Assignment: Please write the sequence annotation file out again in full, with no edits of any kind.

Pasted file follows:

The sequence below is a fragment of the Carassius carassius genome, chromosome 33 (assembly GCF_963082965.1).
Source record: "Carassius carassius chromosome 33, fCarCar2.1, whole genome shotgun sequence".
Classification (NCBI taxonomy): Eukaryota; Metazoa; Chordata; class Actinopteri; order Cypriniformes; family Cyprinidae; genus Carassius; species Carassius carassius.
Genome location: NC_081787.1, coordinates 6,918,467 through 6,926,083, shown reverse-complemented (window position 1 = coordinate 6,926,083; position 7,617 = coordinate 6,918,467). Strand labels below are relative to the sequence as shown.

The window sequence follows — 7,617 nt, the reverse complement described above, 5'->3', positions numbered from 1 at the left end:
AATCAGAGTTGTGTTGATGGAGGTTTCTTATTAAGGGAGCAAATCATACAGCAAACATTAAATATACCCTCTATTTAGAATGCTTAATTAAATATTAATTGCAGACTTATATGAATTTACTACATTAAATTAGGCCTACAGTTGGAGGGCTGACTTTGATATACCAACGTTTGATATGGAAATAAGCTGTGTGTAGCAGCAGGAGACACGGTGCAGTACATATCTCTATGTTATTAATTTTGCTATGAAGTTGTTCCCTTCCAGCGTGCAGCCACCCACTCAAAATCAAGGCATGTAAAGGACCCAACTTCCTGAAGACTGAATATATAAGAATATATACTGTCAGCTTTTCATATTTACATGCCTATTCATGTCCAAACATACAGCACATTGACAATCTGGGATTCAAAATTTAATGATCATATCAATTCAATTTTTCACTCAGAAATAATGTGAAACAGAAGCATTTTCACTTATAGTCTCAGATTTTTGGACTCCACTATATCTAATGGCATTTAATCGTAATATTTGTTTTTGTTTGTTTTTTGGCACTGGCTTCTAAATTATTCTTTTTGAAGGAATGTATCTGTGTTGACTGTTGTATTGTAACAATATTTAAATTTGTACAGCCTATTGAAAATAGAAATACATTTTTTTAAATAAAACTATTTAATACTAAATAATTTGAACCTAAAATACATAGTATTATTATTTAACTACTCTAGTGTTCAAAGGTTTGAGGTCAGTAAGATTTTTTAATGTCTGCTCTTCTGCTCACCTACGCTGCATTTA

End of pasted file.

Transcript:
The sequence below is a fragment of the Carassius carassius genome, chromosome 33 (assembly GCF_963082965.1).
Source record: "Carassius carassius chromosome 33, fCarCar2.1, whole genome shotgun sequence".
Classification (NCBI taxonomy): Eukaryota; Metazoa; Chordata; class Actinopteri; order Cypriniformes; family Cyprinidae; genus Carassius; species Carassius carassius.
Genome location: NC_081787.1, coordinates 6,918,467 through 6,926,083, shown reverse-complemented (window position 1 = coordinate 6,926,083; position 7,617 = coordinate 6,918,467). Strand labels below are relative to the sequence as shown.

The window sequence follows — 7,617 nt, the reverse complement described above, 5'->3', positions numbered from 1 at the left end:
AATCAGAGTTGTGTTGATGGAGGTTTCTTATTAAGGGAGCAAATCATACAGCAAACATTAAATATACCCTCTATTTAGAATGCTTAATTAAATATTAATTGCAGACTTATATGAATTTACTACATTAAATTAGGCCTACAGTTGGAGGGCTGACTTTGATATACCAACGTTTGATATGGAAATAAGCTGTGTGTAGCAGCAGGAGACACGGTGCAGTACATATCTCTATGTTATTAATTTTGCTATGAAGTTGTTCCCTTCCAGCGTGCAGCCACCCACTCAAAATCAAGGCATGTAAAGGACCCAACTTCCTGAAGACTGAATATATAAGAATATATACTGTCAGCTTTTCATATTTACATGCCTATTCATGTCCAAACATACAGCACATTGACAATCTGGGATTCAAAATTTAATGATCATATCAATTCAATTTTTCACTCAGAAATAATGTGAAACAGAAGCATTTTCACTTATAGTCTCAGATTTTTGGACTCCACTATATCTAATGGCATTTAATCGTAATATTTGTTTTTGTTTGTTTTTTGGCACTGGCTTCTAAATTATTCTTTTTGAAGGAATGTATCTGTGTTGACTGTTGTATTGTAACAATATTTAAATTTGTACAGCCTATTGAAAATAGAAATACATTTTTTTAAATAAAACTATTTAATACTAAATAATTTGAACCTAAAATACATAGTATTATTATTTAACTACTCTAGTGTTCAAAGGTTTGAGGTCAGTAAGATTTTTTAATGTCTGCTCTTCTGCTCACCTACGCTGCATTTA